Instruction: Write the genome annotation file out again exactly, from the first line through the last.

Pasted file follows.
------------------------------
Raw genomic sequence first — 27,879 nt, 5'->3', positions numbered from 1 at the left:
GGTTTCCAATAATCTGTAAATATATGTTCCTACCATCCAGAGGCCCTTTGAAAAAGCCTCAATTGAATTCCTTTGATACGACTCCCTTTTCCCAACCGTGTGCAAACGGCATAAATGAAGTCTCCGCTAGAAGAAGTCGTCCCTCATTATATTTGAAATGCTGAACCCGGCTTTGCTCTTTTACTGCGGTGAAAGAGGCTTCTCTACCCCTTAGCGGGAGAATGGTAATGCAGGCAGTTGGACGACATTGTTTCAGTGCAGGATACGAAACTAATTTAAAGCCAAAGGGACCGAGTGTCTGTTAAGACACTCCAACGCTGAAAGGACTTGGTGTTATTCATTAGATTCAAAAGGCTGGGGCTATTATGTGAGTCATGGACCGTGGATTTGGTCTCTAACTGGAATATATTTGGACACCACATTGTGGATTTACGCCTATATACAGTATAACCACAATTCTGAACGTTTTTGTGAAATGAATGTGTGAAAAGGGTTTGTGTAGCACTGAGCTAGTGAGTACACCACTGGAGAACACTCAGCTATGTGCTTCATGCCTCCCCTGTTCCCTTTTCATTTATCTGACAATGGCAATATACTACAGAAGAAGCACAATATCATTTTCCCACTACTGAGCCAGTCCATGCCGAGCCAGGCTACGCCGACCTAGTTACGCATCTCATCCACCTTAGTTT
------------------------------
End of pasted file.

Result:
Raw genomic sequence first — 27,879 nt, 5'->3', positions numbered from 1 at the left:
GGTTTCCAATAATCTGTAAATATATGTTCCTACCATCCAGAGGCCCTTTGAAAAAGCCTCAATTGAATTCCTTTGATACGACTCCCTTTTCCCAACCGTGTGCAAACGGCATAAATGAAGTCTCCGCTAGAAGAAGTCGTCCCTCATTATATTTGAAATGCTGAACCCGGCTTTGCTCTTTTACTGCGGTGAAAGAGGCTTCTCTACCCCTTAGCGGGAGAATGGTAATGCAGGCAGTTGGACGACATTGTTTCAGTGCAGGATACGAAACTAATTTAAAGCCAAAGGGACCGAGTGTCTGTTAAGACACTCCAACGCTGAAAGGACTTGGTGTTATTCATTAGATTCAAAAGGCTGGGGCTATTATGTGAGTCATGGACCGTGGATTTGGTCTCTAACTGGAATATATTTGGACACCACATTGTGGATTTACGCCTATATACAGTATAACCACAATTCTGAACGTTTTTGTGAAATGAATGTGTGAAAAGGGTTTGTGTAGCACTGAGCTAGTGAGTACACCACTGGAGAACACTCAGCTATGTGCTTCATGCCTCCCCTGTTCCCTTTTCATTTATCTGACAATGGCAATATACTACAGAAGAAGCACAATATCATTTTCCCACTACTGAGCCAGTCCATGCCGAGCCAGGCTACGCCGACCTAGTTACGCATCTCATCCACCTTAGTTT